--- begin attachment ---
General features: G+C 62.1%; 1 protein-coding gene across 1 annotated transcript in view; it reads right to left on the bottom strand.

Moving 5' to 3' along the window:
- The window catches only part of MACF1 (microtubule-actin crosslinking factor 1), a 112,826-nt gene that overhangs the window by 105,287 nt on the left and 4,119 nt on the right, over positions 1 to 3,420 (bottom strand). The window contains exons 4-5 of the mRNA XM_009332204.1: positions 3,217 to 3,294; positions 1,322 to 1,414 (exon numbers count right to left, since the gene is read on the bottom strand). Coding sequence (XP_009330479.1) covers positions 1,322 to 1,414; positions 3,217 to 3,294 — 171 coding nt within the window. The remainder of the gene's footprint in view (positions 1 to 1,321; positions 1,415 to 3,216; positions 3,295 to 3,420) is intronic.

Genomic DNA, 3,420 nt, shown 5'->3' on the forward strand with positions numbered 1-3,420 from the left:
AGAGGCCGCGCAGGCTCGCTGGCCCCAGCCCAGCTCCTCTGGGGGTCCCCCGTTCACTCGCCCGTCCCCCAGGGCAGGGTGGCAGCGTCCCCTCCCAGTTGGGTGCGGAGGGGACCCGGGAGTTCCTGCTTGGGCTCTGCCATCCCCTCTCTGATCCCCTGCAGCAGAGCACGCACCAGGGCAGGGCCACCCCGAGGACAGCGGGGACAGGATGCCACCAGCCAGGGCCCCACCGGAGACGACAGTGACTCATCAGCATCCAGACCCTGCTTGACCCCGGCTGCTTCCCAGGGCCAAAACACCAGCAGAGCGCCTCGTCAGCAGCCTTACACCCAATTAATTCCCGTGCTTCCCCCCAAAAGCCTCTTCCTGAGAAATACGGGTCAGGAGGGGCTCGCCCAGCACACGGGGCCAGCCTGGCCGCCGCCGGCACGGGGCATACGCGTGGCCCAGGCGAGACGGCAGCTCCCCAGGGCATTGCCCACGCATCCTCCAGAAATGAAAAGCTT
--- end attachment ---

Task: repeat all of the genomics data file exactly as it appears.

General features: G+C 62.1%; 1 protein-coding gene across 1 annotated transcript in view; it reads right to left on the bottom strand.

Moving 5' to 3' along the window:
- The window catches only part of MACF1 (microtubule-actin crosslinking factor 1), a 112,826-nt gene that overhangs the window by 105,287 nt on the left and 4,119 nt on the right, over positions 1 to 3,420 (bottom strand). The window contains exons 4-5 of the mRNA XM_009332204.1: positions 3,217 to 3,294; positions 1,322 to 1,414 (exon numbers count right to left, since the gene is read on the bottom strand). Coding sequence (XP_009330479.1) covers positions 1,322 to 1,414; positions 3,217 to 3,294 — 171 coding nt within the window. The remainder of the gene's footprint in view (positions 1 to 1,321; positions 1,415 to 3,216; positions 3,295 to 3,420) is intronic.

Genomic DNA, 3,420 nt, shown 5'->3' on the forward strand with positions numbered 1-3,420 from the left:
AGAGGCCGCGCAGGCTCGCTGGCCCCAGCCCAGCTCCTCTGGGGGTCCCCCGTTCACTCGCCCGTCCCCCAGGGCAGGGTGGCAGCGTCCCCTCCCAGTTGGGTGCGGAGGGGACCCGGGAGTTCCTGCTTGGGCTCTGCCATCCCCTCTCTGATCCCCTGCAGCAGAGCACGCACCAGGGCAGGGCCACCCCGAGGACAGCGGGGACAGGATGCCACCAGCCAGGGCCCCACCGGAGACGACAGTGACTCATCAGCATCCAGACCCTGCTTGACCCCGGCTGCTTCCCAGGGCCAAAACACCAGCAGAGCGCCTCGTCAGCAGCCTTACACCCAATTAATTCCCGTGCTTCCCCCCAAAAGCCTCTTCCTGAGAAATACGGGTCAGGAGGGGCTCGCCCAGCACACGGGGCCAGCCTGGCCGCCGCCGGCACGGGGCATACGCGTGGCCCAGGCGAGACGGCAGCTCCCCAGGGCATTGCCCACGCATCCTCCAGAAATGAAAAGCTT